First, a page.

By the late 1950s, it had become clear to many architects, builders, academics, and city-lovers—including Felt—that New York’s architecture lagged behind the world’s best.  No longer was New York on the cutting aesthetic edge of architectural development. Many professionals held the 1916 Zoning Resolution responsible for the sterile shapes of high-rise buildings, whose mandated set-backs at fixed floor levels produced what many architects reviled as the “wedding-cake” cliché. They praised instead European Towers in the Park—thin shafts surrounded by open public spaces—as a model architectural style. And critics didn’t just restrict themselves to aesthetic considerations. They claimed, too, that zoning did too little to produce “mixed-use districts,” where residents could conveniently find new products traditional neighborhood stores could not    afford to carry.

The Zoning Resolution of 1961: Needless Impediment to Growth

By the beginning of the sixties, then, everything was in place for a far more intrusive zoning regime in the city. Felt’s desire to micromanage economic planning and land use found its legal embodiment with the Zoning Resolution of 1961, which replaced the simple “unrestricted” districts of 1916 with three types of “manufacturing” districts graded, in effect, by the kind of neighbors each would produce.  The M-1 district, the least offensive, permitted “well-behaved” manufacturing—jewelry and clothing—producing no smoke, no smell, little trucking, off-street parking, with everything enclosed and safely under cover.  Unobtrusive M-1 manufacturing was thus acceptable close to residential areas.  Because M-2 districts permitted higher levels of noise and pollution, the new resolution placed greater restrictions on their location.  M-3 districts allowed all manufacturing permitted in the other two districts, and then some, subject only to federal, state, and city limits on pollution and noise. 

Felt mapped extensive M-1 Zones in outer Brooklyn and some parts of Queens because he foresaw that manufacturing was bound to move out of Manhattan as its land would inevitably become more valuable for new high-rise residential and office building construction than for retaining old-fashioned six-story factories. Felt thought he would give the displaced manufacturers a chance to build efficient, one-story plants on cheap M-1 land. But when manufacturers thought of moving, they did not simply move out of Manhattan; they went all the way to Sri Lanka and other faraway places where land was cheap, and labor even cheaper.  Since builders and bankers were afraid that residential building would be hard to sell or rent in a manufacturing zone, much M-1 remains empty almost forty years after it was so zoned.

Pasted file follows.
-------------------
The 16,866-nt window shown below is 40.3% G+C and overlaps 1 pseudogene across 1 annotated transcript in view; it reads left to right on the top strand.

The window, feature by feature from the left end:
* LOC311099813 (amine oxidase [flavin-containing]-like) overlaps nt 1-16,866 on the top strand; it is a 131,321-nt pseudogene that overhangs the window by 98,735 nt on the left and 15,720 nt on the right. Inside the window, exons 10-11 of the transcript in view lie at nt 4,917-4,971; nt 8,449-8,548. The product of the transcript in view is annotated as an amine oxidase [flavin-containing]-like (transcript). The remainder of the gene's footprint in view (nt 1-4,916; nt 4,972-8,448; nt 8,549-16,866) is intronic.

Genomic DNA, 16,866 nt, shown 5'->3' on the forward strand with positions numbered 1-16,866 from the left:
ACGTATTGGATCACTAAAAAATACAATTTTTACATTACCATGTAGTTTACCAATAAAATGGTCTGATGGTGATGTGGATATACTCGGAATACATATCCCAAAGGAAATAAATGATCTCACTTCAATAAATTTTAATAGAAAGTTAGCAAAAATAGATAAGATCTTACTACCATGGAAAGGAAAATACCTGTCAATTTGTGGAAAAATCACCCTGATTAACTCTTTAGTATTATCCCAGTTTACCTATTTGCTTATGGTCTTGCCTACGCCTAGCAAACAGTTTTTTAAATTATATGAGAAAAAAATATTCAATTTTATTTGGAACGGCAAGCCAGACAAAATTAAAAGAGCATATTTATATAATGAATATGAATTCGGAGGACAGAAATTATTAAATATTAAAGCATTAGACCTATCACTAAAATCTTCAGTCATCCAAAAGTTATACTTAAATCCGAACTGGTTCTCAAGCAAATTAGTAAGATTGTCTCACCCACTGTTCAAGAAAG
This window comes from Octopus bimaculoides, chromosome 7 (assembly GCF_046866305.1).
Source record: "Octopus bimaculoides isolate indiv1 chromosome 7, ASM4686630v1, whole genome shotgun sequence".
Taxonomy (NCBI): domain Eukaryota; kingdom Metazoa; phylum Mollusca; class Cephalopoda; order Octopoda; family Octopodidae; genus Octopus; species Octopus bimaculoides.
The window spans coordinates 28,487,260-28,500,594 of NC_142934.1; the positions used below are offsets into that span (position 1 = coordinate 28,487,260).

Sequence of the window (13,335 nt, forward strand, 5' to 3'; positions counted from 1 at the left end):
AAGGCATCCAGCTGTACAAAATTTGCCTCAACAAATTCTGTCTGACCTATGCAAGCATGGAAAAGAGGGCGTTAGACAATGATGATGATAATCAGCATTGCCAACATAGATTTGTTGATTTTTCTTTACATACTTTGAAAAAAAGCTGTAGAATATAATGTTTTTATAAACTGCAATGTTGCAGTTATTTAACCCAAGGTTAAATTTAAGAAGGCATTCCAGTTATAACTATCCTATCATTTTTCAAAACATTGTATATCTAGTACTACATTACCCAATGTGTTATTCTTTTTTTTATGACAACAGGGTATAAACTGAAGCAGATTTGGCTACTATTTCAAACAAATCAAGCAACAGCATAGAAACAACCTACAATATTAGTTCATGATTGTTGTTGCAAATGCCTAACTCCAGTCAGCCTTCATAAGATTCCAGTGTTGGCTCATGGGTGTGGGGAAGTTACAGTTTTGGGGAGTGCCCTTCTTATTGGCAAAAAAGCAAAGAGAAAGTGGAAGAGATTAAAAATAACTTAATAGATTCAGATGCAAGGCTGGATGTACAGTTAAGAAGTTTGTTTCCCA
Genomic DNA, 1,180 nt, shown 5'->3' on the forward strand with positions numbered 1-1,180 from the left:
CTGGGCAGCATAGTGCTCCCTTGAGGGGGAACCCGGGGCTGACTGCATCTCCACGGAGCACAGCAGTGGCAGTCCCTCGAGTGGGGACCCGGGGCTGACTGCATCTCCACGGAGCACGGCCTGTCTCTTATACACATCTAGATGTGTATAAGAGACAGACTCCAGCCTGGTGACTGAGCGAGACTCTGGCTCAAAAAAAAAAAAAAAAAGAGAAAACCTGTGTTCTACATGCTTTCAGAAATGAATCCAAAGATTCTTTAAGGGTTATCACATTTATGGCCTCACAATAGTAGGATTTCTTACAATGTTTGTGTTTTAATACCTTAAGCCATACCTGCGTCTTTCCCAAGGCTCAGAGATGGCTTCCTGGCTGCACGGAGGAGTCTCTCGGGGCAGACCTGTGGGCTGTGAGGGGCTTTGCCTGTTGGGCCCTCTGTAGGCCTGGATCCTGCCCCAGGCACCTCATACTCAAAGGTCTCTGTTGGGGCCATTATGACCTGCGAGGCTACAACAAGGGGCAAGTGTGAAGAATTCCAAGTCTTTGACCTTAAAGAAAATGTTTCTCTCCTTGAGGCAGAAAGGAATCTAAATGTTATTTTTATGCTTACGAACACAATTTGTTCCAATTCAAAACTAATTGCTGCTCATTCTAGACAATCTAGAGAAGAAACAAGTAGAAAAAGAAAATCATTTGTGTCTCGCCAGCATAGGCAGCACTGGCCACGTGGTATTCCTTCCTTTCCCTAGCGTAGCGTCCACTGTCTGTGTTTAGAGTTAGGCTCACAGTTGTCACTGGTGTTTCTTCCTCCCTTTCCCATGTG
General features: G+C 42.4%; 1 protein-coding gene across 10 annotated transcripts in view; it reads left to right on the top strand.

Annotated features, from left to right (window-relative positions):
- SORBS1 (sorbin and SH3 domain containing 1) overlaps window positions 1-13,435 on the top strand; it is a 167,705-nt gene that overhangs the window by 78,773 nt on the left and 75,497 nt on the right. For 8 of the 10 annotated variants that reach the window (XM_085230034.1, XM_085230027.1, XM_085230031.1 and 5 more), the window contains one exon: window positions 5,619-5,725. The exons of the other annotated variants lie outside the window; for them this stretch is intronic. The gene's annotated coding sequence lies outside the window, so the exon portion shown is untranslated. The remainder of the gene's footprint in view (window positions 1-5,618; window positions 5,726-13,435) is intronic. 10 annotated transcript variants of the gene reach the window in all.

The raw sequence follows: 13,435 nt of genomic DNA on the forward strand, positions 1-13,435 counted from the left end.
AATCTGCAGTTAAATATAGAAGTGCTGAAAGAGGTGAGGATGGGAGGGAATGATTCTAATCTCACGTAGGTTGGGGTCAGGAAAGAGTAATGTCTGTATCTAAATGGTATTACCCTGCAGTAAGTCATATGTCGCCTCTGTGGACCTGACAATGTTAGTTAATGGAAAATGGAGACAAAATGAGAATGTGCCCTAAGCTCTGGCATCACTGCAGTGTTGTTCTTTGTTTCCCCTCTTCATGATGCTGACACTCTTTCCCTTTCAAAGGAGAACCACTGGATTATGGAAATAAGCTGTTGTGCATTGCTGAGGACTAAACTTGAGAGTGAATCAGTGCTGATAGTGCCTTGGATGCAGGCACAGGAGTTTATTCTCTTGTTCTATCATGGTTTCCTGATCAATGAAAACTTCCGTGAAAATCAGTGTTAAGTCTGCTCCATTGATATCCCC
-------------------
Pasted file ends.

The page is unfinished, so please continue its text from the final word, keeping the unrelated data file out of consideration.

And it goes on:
The 1961 Zoning Resolution, by adding layers of complexity to the categorization of city property, gave a boost to the Planning Commission’s power to regulate the city’s development, and put a damper on building that still suffocates it, thirty-seven years later. The complexity wasn’t just a result of trying to produce the desired economic and land use outcomes, though that certainly played a part. To turn zoning from a mere set of proscriptions to a substantive aesthetic code for New York architecture, Felt began reducing the permissible floor area of new high-rise Manhattan structures by about 15 percent below the 1916 formula.  Then he offered a floor area bonus of as much as 20 percent, if the builder agreed to incorporate several design features favored by the commission—such as a plaza open to the public or an arcade with shops.  Ultimately, a longer list of “bonusable” amenities became mandatory in specially designated zoning districts, as zoning moved from telling a builder what he couldn’t do and started telling him what he must do. In short—and this is the central flaw of the new law—the 1961 Zoning Resolution made the Planning Commission a full partner in the design of privately owned and financed buildings, not to meet standards of safety, as in the Building Code, but to meet criteria that the planners themselves found  desirable. 

Zoning Micromanagement Leads to Failure

This expanded role for zoning—both economic and aesthetic—brought with it new difficulties, no doubt unanticipated by its designers, difficulties that reveal the sharp limits to the human ability to successfully plan human affairs. During the John V. Lindsay Administration (1966-73), for example, city planners feared that office buildings would invade Times Square, demolishing theaters and changing the character of the world-famous entertainment district.  The planners imposed a lower-than-normal floor area on new office buildings in the Times Square district.  Then they offered floor-area bonuses to builders who would include a commercially sized theater within an office building.  Yet economics resists miracles and overly ambitious planners: only one builder went ahead and built a theater.  The initiative ran aground when Broadway found itself suffering a theater glut, not a shortage.